Combustion and emissions characterization of soy methyl ester biodiesel blends in an automotive turbocharged diesel engine
Recent increases in petroleum fuel costs, corporate average fuel economy (CAFE) regulations, and environmental concerns about CO2 emissions from petroleum based fuels have created an increased opportunity for diesel engines and non-petroleum renewable fuels such as biodiesel. Additionally, the Environmental Protection Agencies Tier II heavy duty and light duty emissions regulations require significant reductions in NOx and diesel particulate matter emissions for diesel engines. As a result, the diesel engine and aftertreatment system is a highly calibrated system that is sensitive to fuel characteristics. This study focuses on the impact of soy methyl ester biodiesel blends on combustion performance, NOx, and carbonaceous soot matter emissions. Tests were completed using a 1.9 L, turbocharged direct injection diesel engine using commercially available 15 ppm ultra low sulfur (ULS) diesel, a soy methyl ester B20 biodiesel blend (20 vol % B100 and 80 vol % ULS diesel), and a pure soy methyl ester biodiesel. Results show a reduction in NOx and carbonaceous soot matter emissions, and an increase in brake specific fuel consumption with the use of biodiesel. Further, traditional methodology assumes that diesel fuels with a high cetane number have a reduced ignition delay. However, results from this study show the cetane number is not the only parameter effecting ignition delay due to increased diffusion burn. © 2010 by ASME.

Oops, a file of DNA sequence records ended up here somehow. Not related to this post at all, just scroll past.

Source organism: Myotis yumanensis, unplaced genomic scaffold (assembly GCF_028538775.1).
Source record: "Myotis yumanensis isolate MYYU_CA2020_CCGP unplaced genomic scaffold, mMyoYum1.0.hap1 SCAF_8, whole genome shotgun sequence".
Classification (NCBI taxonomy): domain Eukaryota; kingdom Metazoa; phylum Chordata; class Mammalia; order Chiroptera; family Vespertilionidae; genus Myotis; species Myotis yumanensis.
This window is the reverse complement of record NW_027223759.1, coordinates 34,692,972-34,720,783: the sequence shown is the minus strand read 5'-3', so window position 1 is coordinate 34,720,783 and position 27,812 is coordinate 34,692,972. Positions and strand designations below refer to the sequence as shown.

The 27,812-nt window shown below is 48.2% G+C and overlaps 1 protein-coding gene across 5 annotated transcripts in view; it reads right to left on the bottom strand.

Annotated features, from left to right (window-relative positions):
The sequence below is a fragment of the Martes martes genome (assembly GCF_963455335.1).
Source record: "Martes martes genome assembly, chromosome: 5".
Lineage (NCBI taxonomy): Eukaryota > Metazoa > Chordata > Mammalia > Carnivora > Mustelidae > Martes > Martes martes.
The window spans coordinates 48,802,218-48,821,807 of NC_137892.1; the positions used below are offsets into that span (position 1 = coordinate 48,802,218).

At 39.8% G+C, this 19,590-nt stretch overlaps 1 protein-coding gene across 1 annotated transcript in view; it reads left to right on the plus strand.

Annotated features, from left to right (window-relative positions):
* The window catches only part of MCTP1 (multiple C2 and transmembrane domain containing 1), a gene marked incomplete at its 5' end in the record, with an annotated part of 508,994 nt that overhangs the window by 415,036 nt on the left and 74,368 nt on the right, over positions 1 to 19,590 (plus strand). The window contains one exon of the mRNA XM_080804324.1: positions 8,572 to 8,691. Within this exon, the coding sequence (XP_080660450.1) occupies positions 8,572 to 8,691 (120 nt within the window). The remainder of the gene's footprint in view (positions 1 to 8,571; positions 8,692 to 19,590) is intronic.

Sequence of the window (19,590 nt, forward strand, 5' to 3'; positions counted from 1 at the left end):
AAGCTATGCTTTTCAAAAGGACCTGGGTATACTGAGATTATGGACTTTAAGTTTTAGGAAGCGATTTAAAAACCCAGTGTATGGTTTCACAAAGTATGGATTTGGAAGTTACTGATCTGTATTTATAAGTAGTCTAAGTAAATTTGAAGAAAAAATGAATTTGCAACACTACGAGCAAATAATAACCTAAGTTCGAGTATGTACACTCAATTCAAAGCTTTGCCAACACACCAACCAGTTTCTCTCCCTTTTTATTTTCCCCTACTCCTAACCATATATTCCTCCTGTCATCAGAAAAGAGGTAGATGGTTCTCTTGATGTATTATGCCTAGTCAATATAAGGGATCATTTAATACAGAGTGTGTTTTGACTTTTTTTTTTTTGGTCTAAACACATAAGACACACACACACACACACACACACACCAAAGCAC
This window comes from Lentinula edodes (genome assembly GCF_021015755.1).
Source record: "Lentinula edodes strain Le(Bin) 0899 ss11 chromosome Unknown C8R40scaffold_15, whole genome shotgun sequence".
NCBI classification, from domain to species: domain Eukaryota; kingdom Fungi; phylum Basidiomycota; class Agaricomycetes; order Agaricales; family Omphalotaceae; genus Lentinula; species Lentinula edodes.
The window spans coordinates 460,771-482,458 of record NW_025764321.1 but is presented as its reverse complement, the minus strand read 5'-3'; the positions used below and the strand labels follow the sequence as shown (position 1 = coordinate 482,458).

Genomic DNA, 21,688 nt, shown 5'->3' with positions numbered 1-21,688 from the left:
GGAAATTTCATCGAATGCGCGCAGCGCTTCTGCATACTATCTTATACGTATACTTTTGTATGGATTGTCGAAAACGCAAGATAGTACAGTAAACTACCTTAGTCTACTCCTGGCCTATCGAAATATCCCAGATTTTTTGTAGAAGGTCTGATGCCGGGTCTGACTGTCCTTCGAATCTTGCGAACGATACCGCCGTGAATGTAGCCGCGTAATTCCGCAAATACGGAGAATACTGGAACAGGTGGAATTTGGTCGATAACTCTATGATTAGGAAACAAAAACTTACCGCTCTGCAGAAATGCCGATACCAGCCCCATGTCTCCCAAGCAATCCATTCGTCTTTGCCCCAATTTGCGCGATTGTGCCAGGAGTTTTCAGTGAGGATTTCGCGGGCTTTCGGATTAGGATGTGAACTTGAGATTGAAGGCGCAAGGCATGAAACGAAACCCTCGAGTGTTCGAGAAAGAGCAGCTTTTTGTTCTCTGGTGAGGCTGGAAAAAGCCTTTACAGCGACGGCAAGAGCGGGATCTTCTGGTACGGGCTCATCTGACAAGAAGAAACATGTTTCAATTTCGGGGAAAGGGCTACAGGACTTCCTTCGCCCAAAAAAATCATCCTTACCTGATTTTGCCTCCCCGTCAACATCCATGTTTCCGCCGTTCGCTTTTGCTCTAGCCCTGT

Journal of Engineering for Gas Turbines and Power
Combustion and emissions characterization of soy methyl ester biodiesel blends in an automotive turbocharged diesel engine.
Journal of Engineering for Gas Turbines and Power,
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